On Friday evening, be sure to make your way to the French Quarter on the peninsula for some great opening receptions. And remember, people love unique gifts, especially those that are local and handmade.
“I am drawn in emotionally by the physical beauty of women and by the power that women possess. It is, more often than not, a quiet power and it is steadfast. My women are weighty and vast to represent their far-reaching influence,” artist Kirsten Moran says of her figures in her newest solo collection called “Evocation,” on display at Atelier Gallery.
Gallery owner Gabrielle Egan says this of the show: “In this new series of paintings, Kirsten Moran continues to investigate the history of girls and women from the corporeal, environmental and psychological perspectives. This exhibition explores a personal journey toward an understanding of our ancestral roots: a matrilineage that connects us all through our bodies, the land and the psyche. Moran approaches her paintings as a life-long excavation into the feminine most often utilizing the classical ruin as a point of departure. She incorporates portraiture, architectural elements and the landscape with varying degrees of abstraction in her paintings. The paint itself becomes a subject with its undeniable materiality and lushness. Her surfaces mimic the elements of the earth.”
Join the artist from 6-9 p.m. Friday at Atelier Gallery, 153 King St. For more info, call 722-5668 or go to www.theateliergalleries.com.
Painter Joshua Flint describes his current work at Robert Lange Studios as dynamic, multi-layered personal narratives. They are, at once, dreamy and realistic, and certainly nostalgic.
“The series highlights classic images of Americana: children holding hands, spanning time in a game of ring-around-the-rosy, a lone motorcycle rider exploring wide-open spaces, and the celebration of a bride to be. A great writer once said that there is no continuous narrative of life, there are lit-up moments, and the rest is dark. I’m interested in that lit-up moment, the story there, that holds our attention from childhood to adulthood. For whatever reason these subjects spoke to me and captivated my imagination,” he says.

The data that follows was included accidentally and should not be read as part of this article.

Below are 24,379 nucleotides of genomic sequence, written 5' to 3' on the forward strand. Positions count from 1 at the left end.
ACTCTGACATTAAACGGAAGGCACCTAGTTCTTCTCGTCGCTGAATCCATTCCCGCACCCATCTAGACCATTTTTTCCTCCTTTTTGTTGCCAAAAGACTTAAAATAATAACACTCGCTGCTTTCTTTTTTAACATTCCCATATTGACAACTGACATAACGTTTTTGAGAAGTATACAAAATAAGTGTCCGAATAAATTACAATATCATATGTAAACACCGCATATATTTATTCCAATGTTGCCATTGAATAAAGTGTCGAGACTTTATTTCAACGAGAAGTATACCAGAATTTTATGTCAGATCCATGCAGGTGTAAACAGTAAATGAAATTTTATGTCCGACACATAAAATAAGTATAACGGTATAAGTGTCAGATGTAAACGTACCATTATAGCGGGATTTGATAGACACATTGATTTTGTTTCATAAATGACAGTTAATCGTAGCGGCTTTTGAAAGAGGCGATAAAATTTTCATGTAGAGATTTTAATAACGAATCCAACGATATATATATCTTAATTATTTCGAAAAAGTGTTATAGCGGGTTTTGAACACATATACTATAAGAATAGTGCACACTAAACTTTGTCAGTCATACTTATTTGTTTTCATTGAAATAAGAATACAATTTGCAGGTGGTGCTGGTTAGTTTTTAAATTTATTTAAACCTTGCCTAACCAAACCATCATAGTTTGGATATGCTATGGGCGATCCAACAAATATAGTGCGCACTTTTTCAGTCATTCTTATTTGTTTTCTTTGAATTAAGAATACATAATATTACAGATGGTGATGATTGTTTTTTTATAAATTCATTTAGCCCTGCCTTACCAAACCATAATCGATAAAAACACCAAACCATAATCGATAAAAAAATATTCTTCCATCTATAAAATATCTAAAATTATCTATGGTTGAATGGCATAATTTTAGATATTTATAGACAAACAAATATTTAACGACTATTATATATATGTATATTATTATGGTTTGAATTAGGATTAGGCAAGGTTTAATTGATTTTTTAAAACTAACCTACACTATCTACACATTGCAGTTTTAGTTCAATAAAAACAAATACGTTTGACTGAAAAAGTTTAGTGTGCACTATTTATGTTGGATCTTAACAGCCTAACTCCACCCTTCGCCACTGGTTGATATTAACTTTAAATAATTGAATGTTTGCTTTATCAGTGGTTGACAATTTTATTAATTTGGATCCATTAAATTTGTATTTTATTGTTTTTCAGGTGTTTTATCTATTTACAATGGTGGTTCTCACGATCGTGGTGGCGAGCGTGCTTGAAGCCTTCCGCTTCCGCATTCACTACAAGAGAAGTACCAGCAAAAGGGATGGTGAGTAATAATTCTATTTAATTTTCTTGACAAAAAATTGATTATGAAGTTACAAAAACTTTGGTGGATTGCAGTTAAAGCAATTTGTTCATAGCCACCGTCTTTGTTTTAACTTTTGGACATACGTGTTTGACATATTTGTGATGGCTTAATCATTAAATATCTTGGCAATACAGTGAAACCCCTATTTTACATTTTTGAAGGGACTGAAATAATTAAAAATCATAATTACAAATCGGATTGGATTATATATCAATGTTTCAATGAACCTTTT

“The act of viewing a painting is personal, so I encourage one’s own thoughts and emotions to elucidate meaning. With many of these paintings the meaning could be in the form of a parable, an allegory, perhaps a myth, or even alternative realities. In each painting I am trying to make the ‘unfamiliar familiar’, and in that way allow other associations to arise.”
Check out these stunning pieces in person from 5-8 p.m. Friday at Robert Lange Studios, 2 Queen St. For more, call 805-8052 or go to www.robertlangestudios.com.
Myths and legends always have been a source of inspiration for as long as they have existed.
Jennie Summerall’s new series at the Corrigan Gallery focuses on the mythological imagery of Io, Leda, Melusine, Diana and Actaeon, Zeus, Parvati and Ganesh.
“Summerall loves doing figurative work and drawing from classical and other mythology often relating the figures who are transformed or searching, likely for a lost Eden.
The artist is most preoccupied with the human species destroying the natural world. Mythological human/animal transformation themes provide fodder for her imagery and a basis for discussion for saving our Eden,” says gallery owner Lese Corrigan.
“Metamorphoses” will be Summerall’s fourth solo show at the Corrigan Gallery and she is now going to become a permanent member of the gallery with this show, which will be on display throughout the month of December.
Join them at the opening reception Friday evening from 5-8 at the Corrigan Gallery, 62 Queen St.
For more info, call 722-9868 or go to www.corrigangallery.com.